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Erin O'Connor

Professor of Education

Teaching and Learning

212 992 9473

The Director of New York University's Early Childhood Education program, Erin is a Full Professor and holds a Doctorate in Human Development and Psychology from the Harvard Graduate School of Education, a Masters in teaching from Fordham University, and a Masters in school psychology from Columbia University. Erin works with teachers in New York City schools and leads professional development seminars. She is also co-founder of scientificmommy - a platform designed to bring together parents, researchers, and teachers around issues of child development.

In addition, Erin leads a research program examining relationships with mothers and teachers and the impacts of these relationships on children's development in early and middle childhood. She also conducts randomized control trials of relationship-building interventions on the language and social development of pre-kindergarten children from low-income families and neighborhoods.

Erin has published in educational and psychology journals including the American Educational Research Journal, Journal of Educational Psychology, and Journal of Applied Psychology. Her work is supported by grants from several institutions including the Institute for Education Sciences. She is a member of the American Educational Research Association, American Psychological Association, and the Society for Research in Child Development.

Selected Publications

  • Han, J., O’Connor, E.E., & McCormick, M.P. (in press). The relation of Pre-K process quality to children's academic achievement trajectories throughout middle childhood. Early Childhood Research Quarterly.
  • McCormick, M.P., White, H.I., Horn, E.P., Lacks, R., O’Connor, E.E., Cappella, E., & McClowry, S. (2018). Instructional support and academic skills: Impacts of INSIGHTS in classrooms with shy children. Early Education & Development, 29(5), 691-715.
  • Han, J., O’Connor, E.E., McCormick, M.P., & McClowry, S.G. (2017). Child temperament and home- based parent involvement at the transition to kindergarten: Evidence from a low-income, urban sample. Early Education and Development, 28(5), 590 – 606.
  • McCormick, M.P., O’Connor, E.E., & Horn, E.P. (2017). Can teacher-child relationships alter the effects of early socioeconomic status on achievement in middle childhood? Journal of School Psychology, 64, 76-92.
  • Collins, A., O'Connor, E.E, & McClowry, S. (2017). The role of a temperament intervention in kindergarten children's standardized academic achievement. Journal of Education and Training Studies, 5(2), 120-139.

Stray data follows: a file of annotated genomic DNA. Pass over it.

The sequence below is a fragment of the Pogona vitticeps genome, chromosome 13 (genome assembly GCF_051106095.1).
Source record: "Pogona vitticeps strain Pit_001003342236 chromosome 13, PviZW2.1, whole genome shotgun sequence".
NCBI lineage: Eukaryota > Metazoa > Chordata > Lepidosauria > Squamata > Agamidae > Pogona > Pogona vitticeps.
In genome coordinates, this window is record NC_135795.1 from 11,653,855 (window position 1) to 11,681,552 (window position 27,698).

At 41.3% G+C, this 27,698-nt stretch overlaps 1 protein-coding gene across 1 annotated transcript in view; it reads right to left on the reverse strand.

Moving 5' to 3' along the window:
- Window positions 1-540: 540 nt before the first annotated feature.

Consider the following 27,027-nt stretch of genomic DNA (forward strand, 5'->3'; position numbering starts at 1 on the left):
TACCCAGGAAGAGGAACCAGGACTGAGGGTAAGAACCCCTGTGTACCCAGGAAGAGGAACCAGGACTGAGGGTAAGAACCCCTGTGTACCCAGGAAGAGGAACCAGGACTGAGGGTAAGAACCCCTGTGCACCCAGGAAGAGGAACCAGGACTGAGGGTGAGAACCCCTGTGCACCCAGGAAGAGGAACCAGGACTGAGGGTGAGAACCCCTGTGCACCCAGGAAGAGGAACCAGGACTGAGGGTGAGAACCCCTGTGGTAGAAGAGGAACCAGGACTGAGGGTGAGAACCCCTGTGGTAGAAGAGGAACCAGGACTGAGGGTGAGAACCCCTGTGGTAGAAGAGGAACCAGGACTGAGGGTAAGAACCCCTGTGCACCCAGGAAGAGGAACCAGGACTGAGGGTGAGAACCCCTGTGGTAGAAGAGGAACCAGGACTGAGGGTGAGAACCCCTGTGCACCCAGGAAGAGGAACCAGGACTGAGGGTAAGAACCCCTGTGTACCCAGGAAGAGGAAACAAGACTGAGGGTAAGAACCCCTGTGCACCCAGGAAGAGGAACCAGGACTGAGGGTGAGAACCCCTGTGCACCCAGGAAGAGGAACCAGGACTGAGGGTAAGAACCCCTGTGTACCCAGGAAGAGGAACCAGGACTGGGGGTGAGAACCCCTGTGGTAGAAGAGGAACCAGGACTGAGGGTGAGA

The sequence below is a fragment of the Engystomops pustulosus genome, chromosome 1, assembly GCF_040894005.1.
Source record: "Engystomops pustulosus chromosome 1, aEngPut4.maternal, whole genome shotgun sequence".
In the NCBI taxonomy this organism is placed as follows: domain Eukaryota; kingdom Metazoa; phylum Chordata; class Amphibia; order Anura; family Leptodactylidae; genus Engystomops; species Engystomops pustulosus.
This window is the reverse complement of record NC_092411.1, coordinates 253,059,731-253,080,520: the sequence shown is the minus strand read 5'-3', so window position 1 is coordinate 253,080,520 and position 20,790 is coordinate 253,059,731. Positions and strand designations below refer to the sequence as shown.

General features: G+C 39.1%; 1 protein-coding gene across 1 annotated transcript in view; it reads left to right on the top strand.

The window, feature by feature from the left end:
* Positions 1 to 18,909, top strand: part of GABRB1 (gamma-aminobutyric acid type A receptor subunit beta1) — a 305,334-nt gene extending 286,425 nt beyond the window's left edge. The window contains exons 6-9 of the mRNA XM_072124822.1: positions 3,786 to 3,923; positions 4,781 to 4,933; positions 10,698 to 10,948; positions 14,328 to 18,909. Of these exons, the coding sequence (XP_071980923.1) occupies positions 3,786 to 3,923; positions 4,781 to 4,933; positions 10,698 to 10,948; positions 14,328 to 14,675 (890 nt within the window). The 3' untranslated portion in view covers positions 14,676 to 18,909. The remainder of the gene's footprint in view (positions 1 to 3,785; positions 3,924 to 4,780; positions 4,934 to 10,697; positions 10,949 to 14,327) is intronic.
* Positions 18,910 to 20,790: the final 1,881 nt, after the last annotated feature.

• Collins, B. O’Connor, E.E., Supplee, L. & Shaw, D. (2017). Behavior problems in elementary school among low-income boys: The role of teacher-child relationships. The Journal of Educational Research. 110(1), 72-84.
  • Collins, A. & O'Connor, E.E. (2016). Teacher-child relationships and child temperament in early achievement. Journal of Educational and Developmental Psychology, 6(1), 174-194.
  • McCormick, M.P., Cappella, E., O’Connor, E.E., Hill, J., & McClowry, S.G. (2016). Do effects of social-emotional learning programs vary by level of parent participation? Evidence from the randomized trial of INSIGHTS. Journal of Research on Educational Effectiveness, 9(3), 364-394.
  • McCormick, M.P., O’Connor, E.E., & Barnes, S.P. (2016). Mother-child attachment styles and math and literacy skill development in middle childhood: The mediating role of children’s exploration and engagement. Early Childhood Research Quarterly, 36(3), 295 – 306.
  • McCormick, M.P., Cappella, E., O’Connor, E. E. & McClowry, S. (2015). Social-emotional learning and academic achievement: Using causal methods to explore classroom-level mechanisms. AERA Open.
  • McCormick, M.P., O’Connor, E. E., Cappella, E., & McClowry, S.G. (2015). Getting a good start in school: Differential effects of INSIGHTS on the behaviors and engagement of children with high maintenance temperaments. Early Childhood Research Quarterly, 30, 128-139.


Early Childhood Education

Our degrees will prepare you to create quality care for all children by developing your teaching practice as a reflective practitioner and researcher.

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